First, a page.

SYDNEY - Australia has opened a so-called rescued food supermarket that operates on a “take what you need, give what you can” model.
The market, known as Oz Harvest, was founded by a South African-born entrepreneur and is part of international efforts to curb global food waste.
Millions of meals
Ronni Kahn founded the Oz Harvest charity in 2004 because she was appalled by the amount of food wasted by Australia’s hospitality services.
In the past 13 years, Oz Harvest has received unwanted food from hundreds of restaurants and businesses, and has delivered more than 60 million meals to the needy across Australia.
It has now opened the country’s first rescued food supermarket in Sydney.
“The food that you are seeing in this supermarket today has come from everywhere in the food supply chain. … We have over 2,500 donors that give us food either on a daily (or) a weekly basis,” Kahn said.
She said the project is helping to raise awareness of food waste around the world.
“A third of all food globally goes to waste,” she said. “That is unconscionable. People do not actually have a notion of what that could look like. Yes, that they know they walk into a supermarket and reject an apple but do not actually think what that means, and here in this free supermarket where you can take what you need and give if you can, it is to put out into the public that opportunity to come in and learn, come in and engage and it is a great collaboration.”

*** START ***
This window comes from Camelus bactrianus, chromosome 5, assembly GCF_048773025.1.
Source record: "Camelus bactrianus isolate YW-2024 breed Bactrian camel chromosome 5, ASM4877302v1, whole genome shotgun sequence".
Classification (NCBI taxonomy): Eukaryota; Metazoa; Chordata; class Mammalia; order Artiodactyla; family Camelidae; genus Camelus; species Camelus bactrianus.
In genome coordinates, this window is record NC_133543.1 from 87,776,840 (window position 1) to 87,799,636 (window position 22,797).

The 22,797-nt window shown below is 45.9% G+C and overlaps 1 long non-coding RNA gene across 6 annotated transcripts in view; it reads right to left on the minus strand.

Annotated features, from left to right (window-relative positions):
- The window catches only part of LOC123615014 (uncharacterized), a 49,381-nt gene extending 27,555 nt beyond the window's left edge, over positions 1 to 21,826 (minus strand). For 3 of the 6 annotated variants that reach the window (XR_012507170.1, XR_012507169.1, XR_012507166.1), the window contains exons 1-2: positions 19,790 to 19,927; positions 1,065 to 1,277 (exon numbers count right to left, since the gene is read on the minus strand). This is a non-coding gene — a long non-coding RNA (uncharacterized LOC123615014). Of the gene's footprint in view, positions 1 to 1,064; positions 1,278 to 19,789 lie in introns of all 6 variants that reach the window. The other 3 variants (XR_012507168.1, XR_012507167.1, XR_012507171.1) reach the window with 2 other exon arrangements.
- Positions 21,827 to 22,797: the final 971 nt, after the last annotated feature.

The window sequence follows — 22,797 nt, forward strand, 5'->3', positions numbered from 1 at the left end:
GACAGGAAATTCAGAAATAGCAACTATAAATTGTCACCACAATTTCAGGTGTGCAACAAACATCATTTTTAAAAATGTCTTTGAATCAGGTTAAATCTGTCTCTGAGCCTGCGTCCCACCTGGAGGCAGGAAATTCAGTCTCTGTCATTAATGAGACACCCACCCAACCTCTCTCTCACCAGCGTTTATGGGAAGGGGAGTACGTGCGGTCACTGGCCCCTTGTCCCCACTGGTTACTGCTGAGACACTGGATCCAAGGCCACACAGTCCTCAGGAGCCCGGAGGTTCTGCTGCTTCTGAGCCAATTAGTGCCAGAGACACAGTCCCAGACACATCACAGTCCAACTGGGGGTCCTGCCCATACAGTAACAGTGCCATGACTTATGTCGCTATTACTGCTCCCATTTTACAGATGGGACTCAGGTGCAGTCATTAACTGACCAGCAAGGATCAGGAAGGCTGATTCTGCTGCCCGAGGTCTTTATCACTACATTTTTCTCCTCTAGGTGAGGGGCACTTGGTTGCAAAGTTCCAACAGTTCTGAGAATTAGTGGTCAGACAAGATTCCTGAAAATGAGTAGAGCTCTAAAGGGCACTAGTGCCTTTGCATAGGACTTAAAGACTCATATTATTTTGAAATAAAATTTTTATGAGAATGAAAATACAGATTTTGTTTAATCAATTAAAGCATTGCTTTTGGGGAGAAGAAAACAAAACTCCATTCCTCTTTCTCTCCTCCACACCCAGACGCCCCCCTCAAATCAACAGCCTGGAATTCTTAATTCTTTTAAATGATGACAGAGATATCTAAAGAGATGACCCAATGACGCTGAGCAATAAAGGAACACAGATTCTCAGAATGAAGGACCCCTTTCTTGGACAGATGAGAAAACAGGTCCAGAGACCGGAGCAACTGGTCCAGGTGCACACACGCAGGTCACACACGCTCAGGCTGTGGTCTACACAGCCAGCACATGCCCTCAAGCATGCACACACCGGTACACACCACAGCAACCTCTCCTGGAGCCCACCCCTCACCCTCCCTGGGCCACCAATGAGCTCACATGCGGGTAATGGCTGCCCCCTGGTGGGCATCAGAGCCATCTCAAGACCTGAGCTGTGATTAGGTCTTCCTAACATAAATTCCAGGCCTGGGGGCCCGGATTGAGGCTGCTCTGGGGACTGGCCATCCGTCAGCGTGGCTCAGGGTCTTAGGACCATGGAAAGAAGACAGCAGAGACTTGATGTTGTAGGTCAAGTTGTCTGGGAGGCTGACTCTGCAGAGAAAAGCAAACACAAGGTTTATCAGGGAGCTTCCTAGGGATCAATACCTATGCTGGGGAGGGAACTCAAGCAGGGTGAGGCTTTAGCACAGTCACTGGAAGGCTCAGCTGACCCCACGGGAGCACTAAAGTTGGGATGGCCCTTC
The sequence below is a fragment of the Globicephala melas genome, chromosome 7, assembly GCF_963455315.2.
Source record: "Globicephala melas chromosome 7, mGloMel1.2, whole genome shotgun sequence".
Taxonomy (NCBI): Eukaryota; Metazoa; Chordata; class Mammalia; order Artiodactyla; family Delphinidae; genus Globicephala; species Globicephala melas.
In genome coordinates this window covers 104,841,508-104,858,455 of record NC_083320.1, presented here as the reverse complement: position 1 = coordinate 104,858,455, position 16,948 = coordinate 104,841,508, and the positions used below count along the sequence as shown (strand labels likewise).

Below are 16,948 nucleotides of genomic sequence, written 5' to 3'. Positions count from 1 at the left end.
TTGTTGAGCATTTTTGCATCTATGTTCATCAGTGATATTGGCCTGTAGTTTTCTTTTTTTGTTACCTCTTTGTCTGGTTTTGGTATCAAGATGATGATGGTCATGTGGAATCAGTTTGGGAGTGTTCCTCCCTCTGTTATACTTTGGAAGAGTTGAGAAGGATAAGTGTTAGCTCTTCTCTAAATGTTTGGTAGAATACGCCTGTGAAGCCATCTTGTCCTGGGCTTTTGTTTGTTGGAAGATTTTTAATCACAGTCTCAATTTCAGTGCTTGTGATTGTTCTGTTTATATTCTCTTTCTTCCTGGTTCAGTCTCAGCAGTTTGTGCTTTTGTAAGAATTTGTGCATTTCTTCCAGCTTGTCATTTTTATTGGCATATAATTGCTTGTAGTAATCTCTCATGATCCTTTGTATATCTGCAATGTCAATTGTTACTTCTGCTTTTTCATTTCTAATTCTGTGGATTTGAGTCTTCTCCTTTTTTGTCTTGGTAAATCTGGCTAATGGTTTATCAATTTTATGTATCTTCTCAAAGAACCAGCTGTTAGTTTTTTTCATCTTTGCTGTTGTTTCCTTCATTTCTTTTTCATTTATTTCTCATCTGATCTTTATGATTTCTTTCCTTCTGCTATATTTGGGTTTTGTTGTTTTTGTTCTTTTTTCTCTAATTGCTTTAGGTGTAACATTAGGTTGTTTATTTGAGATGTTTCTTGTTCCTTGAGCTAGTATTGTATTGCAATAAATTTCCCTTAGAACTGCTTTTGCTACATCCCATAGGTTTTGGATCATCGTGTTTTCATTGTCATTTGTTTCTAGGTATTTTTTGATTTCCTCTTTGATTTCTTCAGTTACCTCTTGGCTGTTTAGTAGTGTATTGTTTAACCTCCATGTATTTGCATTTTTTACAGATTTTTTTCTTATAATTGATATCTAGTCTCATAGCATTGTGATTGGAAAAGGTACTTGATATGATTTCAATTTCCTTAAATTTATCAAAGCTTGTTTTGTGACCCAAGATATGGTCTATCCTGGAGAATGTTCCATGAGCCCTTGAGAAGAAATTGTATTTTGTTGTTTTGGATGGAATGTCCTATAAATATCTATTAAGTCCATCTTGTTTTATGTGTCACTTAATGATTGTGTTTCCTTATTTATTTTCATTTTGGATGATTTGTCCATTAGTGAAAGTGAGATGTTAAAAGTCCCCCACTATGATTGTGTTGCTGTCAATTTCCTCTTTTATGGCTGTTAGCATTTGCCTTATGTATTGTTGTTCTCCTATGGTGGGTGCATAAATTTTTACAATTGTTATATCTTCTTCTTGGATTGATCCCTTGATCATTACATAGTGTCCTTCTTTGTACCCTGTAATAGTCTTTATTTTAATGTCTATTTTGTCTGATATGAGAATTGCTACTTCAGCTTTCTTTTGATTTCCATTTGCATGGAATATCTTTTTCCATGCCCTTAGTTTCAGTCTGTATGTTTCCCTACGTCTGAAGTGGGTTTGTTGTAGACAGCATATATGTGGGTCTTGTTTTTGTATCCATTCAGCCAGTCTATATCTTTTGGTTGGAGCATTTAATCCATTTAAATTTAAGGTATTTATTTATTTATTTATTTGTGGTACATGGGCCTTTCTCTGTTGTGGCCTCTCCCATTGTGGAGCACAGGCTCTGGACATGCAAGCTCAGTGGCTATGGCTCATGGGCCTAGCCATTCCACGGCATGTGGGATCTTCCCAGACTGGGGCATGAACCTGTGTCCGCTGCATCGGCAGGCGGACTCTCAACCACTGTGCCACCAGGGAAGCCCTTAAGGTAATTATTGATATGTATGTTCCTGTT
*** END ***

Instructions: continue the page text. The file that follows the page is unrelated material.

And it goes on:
Australia is a throw-away society. It is estimated that food waste costs the economy about $15 billion a year.
About a third of all discarded produce is thrown away by businesses, sometimes because vegetables and fruit have blemishes or an irregular shape.
Business model creates waste
Food waste campaigner Katie Barfield says corporate Australia is very wasteful.
“Business models are set up to have waste,” she said. “So if you imagine you go into a bakery at the end of the day and there was just one loaf of bread — now that would be really good for the environment but really bad for the business, because no one wants to buy that loaf of bread and plus no one is really wanted to go in there for the last half-hour because there is nothing in there that looks particularly appetizing.
“So the way that industry works is that it will just fill the shelves, and it has to have a certain amount of product available at the close of trading and so it deliberately produces waste,” Barfield added.
Australia’s minister for the environment and energy, Josh Frydenberg, says wasted food depletes other precious resources.
“The excesses in the agricultural production, the land and the water that is wasted producing that surplus food that we do not eat, as well as the landfill and the environmental cost that we incur,” he said, listing the resources. “We need to improve our supply chains.”
And then there is the issue of feeding the hungry.
“With more than 600,000 Australians seeking food relief every month, we also have a moral imperative to ensure we reduce our food waste and that the surplus food goes to those most in need,” Frydenberg said.
Under the U.N.’s Sustainable Development Goals, food waste is to be reduced globally by 50 percent by 2030. The Australian government has adopted a similar target.